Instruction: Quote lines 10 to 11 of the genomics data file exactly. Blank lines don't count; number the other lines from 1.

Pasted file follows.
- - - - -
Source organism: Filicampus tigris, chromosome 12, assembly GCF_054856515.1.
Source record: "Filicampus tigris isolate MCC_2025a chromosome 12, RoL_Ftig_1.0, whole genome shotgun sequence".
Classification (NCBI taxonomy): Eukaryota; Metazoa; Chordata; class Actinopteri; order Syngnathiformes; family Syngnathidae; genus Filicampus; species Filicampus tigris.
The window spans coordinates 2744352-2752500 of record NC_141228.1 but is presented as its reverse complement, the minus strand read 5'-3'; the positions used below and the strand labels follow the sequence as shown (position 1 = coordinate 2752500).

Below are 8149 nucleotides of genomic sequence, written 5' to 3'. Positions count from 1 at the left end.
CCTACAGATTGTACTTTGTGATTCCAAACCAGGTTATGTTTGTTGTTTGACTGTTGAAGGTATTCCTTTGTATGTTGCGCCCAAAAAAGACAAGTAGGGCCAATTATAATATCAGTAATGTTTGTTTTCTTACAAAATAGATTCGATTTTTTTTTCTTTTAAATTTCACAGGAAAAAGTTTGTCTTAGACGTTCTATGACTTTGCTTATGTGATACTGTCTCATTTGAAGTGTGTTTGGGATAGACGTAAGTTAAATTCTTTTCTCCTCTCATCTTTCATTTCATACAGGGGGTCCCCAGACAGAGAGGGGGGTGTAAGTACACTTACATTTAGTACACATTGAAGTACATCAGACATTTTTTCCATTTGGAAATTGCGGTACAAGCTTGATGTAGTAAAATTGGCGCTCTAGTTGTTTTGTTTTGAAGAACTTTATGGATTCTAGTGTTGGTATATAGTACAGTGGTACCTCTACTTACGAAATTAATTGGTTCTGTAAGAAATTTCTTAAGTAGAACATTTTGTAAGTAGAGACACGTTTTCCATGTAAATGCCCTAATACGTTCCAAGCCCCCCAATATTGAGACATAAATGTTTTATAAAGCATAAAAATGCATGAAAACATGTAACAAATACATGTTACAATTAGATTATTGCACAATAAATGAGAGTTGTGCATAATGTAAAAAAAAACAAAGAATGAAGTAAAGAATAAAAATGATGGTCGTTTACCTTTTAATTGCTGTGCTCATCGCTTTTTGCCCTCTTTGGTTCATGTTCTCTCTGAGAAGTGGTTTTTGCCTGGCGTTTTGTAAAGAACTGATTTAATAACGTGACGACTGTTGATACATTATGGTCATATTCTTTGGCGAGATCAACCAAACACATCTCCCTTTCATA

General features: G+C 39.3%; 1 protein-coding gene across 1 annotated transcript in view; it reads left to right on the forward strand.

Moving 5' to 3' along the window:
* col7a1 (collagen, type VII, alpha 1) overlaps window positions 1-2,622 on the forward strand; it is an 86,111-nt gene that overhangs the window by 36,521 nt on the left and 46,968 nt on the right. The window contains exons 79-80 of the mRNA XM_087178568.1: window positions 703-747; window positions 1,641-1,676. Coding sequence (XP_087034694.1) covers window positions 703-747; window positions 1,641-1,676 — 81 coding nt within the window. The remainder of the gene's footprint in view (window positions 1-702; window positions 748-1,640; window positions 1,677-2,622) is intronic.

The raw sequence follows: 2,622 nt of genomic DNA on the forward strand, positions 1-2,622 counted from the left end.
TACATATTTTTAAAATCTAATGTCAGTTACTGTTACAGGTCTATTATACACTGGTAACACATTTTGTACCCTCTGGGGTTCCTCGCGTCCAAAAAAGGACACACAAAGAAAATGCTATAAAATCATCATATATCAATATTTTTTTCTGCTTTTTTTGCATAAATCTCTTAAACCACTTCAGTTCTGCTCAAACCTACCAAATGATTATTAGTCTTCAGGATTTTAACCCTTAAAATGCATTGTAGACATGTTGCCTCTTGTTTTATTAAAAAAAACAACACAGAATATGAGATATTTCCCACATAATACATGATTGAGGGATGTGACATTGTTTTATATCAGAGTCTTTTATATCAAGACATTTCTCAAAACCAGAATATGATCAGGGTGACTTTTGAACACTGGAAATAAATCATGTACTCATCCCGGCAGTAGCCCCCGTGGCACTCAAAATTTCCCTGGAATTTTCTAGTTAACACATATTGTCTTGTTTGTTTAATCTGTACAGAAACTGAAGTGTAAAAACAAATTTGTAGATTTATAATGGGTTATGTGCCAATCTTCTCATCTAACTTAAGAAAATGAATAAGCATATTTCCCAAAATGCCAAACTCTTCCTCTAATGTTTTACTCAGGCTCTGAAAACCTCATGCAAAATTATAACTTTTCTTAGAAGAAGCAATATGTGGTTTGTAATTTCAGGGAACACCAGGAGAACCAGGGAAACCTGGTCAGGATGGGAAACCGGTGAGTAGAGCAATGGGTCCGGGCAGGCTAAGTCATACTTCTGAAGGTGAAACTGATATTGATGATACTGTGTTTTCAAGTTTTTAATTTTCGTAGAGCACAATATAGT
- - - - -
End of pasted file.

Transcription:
The raw sequence follows: 2,622 nt of genomic DNA on the forward strand, positions 1-2,622 counted from the left end.
TACATATTTTTAAAATCTAATGTCAGTTACTGTTACAGGTCTATTATACACTGGTAACACATTTTGTACCCTCTGGGGTTCCTCGCGTCCAAAAAAGGACACACAAAGAAAATGCTATAAAATCATCATATATCAATATTTTTTTCTGCTTTTTTTGCATAAATCTCTTAAACCACTTCAGTTCTGCTCAAACCTACCAAATGATTATTAGTCTTCAGGATTTTAACCCTTAAAATGCATTGTAGACATGTTGCCTCTTGTTTTATTAAAAAAAACAACACAGAATATGAGATATTTCCCACATAATACATGATTGAGGGATGTGACATTGTTTTATATCAGAGTCTTTTATATCAAGACATTTCTCAAAACCAGAATATGATCAGGGTGACTTTTGAACACTGGAAATAAATCATGTACTCATCCCGGCAGTAGCCCCCGTGGCACTCAAAATTTCCCTGGAATTTTCTAGTTAACACATATTGTCTTGTTTGTTTAATCTGTACAGAAACTGAAGTGTAAAAACAAATTTGTAGATTTATAATGGGTTATGTGCCAATCTTCTCATCTAACTTAAGAAAATGAATAAGCATATTTCCCAAAATGCCAAACTCTTCCTCTAATGTTTTACTCAGGCTCTGAAAACCTCATGCAAAATTATAACTTTTCTTAGAAGAAGCAATATGTGGTTTGTAATTTCAGGGAACACCAGGAGAACCAGGGAAACCTGGTCAGGATGGGAAACCGGTGAGTAGAGCAATGGGTCCGGGCAGGCTAAGTCATACTTCTGAAGGTGAAACTGATATTGATGATACTGTGTTTTCAAGTTTTTAATTTTCGTAGAGCACAATATAGT